US Court Sentences White Supremacist Who Threatened Pittsburgh Jurors, Witnesses to 6 Years

Hardy Lloyd has incited violence against the Jewish community of Squirrel Hill in Pittsburgh. (Screen shot from CBSN Pittsburgh

Ron Kampeas

A federal court sentenced a West Virginia man to more than six years in prison for threatening jurors and witnesses in the trial of a man who massacred 11 worshippers at a Pittsburgh synagogue in 2018.

Hardy Lloyd, 45, was arrested in West Virginia in July and pleaded guilty in September, acknowledging that the Jewishness of the victims of the 2018 shooting and the witnesses in the trial of the man who killed them was a factor prompting him to make the threats.

A court in Wheeling, West Virginia handed down the sentence on Dec. 20, the Associated Press reported.

Lloyd is a white supremacist and a self-proclaimed “reverend.” Federal agents who charged him in July said he “made threatening social media posts, website comments, and emails towards the jury and witnesses during the trial.”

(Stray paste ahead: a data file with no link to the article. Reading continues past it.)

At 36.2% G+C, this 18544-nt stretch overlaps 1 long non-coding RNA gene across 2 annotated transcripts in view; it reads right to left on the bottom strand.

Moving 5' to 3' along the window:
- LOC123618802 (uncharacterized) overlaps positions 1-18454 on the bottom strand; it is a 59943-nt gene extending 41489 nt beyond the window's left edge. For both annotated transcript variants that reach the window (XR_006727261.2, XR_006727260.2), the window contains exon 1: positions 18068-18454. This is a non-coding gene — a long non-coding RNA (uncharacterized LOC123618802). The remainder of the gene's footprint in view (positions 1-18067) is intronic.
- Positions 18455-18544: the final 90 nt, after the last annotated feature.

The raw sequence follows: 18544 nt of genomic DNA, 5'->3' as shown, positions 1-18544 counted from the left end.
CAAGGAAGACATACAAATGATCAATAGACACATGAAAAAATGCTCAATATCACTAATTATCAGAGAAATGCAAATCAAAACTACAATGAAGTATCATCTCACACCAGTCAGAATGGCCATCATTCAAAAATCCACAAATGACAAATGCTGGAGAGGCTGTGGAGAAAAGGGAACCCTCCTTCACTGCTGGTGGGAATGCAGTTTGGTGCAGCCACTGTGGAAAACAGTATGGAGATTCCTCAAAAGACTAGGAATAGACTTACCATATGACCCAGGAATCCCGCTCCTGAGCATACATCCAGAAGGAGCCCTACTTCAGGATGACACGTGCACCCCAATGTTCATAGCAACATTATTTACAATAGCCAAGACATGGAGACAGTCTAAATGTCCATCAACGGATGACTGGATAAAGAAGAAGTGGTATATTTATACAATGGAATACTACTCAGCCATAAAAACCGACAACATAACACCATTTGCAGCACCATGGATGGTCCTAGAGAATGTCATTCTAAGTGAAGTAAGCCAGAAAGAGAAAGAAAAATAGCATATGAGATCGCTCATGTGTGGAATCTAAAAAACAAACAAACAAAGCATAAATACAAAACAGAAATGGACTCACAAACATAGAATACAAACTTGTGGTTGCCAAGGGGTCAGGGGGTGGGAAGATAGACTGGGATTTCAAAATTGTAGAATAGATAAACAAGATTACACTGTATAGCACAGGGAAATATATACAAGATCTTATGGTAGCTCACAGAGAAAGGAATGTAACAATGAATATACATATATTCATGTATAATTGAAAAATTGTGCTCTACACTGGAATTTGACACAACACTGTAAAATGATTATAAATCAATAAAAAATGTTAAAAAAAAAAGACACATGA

A jury sentenced the gunman to death in August. The attack on the Tree of Life synagogue is the worst on Jews in U.S. history.

Lloyd  also sent messages to survivors of the 2018 attack, the victims’ families and employees of the local Jewish federation and Secure Community Network, a nonprofit that coordinates security for Jewish institutions.

He lived commuting distance from Pittsburgh and left stickers in Squirrel Hill, the neighborhood where the 2018 attack on the synagogue occurred, with directions to his website.

Lloyd has long been known to law enforcement for harassing the Jewish community and has been sentenced to prison three time. He was most recently released in 2020.


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